After two consecutive victories for Julien Absalon, it was time for Nino Schurter to take control at Albstadt. He picked up his first win here in 2015 and went undefeated at the venue until 2019. The wins all came on the Scale hardtail, although it was still in prototype phase in 2016 as you can tell from the camouflage paint. This version had skinnier seat stays, designed to give a bit more rear-end compliance. Although Nino's frame would stay the same through the years, it did see some significant spec changes from the DT Swiss suspension and Degast tires he was on down the line.

Annika Langvad's Specialized Era

Annika Langvad is in an incredible form. She rode away from the field after the first lap never to be seen again by the others.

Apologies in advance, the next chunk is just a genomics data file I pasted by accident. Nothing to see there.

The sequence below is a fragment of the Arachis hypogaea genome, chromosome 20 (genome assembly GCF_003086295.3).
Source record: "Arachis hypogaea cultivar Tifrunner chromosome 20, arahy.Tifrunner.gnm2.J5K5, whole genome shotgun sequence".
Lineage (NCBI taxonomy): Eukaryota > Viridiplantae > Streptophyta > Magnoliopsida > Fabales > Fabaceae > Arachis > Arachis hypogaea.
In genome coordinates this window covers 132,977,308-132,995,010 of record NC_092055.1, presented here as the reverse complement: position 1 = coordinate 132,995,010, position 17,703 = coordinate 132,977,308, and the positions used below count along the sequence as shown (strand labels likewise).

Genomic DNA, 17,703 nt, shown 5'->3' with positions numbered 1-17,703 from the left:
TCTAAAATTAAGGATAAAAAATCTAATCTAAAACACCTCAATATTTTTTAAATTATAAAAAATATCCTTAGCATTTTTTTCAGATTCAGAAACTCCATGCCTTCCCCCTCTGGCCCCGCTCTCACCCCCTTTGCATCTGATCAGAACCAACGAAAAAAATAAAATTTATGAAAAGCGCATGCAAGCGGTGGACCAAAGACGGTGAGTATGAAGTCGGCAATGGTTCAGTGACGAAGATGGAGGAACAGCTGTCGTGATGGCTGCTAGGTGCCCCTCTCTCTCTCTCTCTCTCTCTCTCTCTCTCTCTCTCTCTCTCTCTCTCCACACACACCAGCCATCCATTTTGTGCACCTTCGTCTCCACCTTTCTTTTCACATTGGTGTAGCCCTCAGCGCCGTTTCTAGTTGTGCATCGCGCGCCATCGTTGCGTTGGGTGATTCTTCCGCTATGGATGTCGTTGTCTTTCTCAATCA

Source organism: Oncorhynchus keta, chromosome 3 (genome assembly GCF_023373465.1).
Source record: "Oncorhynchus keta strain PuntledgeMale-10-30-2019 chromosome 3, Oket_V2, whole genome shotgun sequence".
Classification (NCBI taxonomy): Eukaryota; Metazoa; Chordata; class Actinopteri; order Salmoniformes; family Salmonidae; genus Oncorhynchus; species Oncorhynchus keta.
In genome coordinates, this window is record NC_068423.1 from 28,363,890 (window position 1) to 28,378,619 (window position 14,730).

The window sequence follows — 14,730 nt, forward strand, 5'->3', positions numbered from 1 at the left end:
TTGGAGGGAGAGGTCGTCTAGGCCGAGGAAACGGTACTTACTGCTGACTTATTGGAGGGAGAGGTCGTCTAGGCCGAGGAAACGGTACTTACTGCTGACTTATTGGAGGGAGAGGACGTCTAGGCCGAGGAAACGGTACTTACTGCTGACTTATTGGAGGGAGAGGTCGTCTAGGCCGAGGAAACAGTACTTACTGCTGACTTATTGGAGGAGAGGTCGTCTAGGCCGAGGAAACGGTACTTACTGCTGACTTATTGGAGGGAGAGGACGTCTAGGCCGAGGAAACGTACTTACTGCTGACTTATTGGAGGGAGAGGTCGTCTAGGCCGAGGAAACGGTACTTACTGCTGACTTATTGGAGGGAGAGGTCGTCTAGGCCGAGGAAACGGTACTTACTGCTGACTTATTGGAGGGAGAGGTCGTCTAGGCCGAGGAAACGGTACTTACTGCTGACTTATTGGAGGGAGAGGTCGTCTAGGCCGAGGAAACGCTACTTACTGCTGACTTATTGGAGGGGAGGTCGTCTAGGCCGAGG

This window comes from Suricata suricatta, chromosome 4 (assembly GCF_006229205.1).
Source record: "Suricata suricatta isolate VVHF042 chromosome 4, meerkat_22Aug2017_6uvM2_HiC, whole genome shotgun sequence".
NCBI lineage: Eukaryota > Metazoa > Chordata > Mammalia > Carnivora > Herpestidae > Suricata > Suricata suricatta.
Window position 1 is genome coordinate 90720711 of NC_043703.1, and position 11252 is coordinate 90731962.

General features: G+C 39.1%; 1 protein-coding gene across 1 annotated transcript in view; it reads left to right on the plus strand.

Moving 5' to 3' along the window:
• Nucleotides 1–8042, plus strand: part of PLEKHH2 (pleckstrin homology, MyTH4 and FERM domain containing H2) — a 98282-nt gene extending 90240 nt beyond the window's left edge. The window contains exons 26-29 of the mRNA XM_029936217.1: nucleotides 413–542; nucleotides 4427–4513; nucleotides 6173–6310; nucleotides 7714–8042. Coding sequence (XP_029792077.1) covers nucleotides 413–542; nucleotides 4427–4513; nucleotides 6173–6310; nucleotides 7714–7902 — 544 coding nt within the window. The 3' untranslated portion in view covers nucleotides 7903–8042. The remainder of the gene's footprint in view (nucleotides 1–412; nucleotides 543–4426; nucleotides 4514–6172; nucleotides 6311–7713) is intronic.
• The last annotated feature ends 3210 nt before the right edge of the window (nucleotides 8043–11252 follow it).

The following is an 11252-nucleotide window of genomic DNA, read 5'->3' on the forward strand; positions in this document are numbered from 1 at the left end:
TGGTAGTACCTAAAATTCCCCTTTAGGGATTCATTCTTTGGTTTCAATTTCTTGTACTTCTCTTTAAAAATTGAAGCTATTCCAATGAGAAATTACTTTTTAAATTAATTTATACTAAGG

Annika Langvad is on a tear she finished 1 25 up on second place Rissveds.

Annika Langvad bucked the trend and won in 2015 on a women's version of the full suspension Specialized Epic called the Era. The extra squish clearly wasn't slowing her down as she won the race by around 90 seconds from Jenny Rissveds. Langvad continued on the same setup to great success that season, including picking up the Rainbow Stripes in Nove Mesto.


Nino Schurter's Scott Scale

Nino Schurter riding a hardtail with dropper seatpost and SRAM s new wireless shifting added another win to his palmares.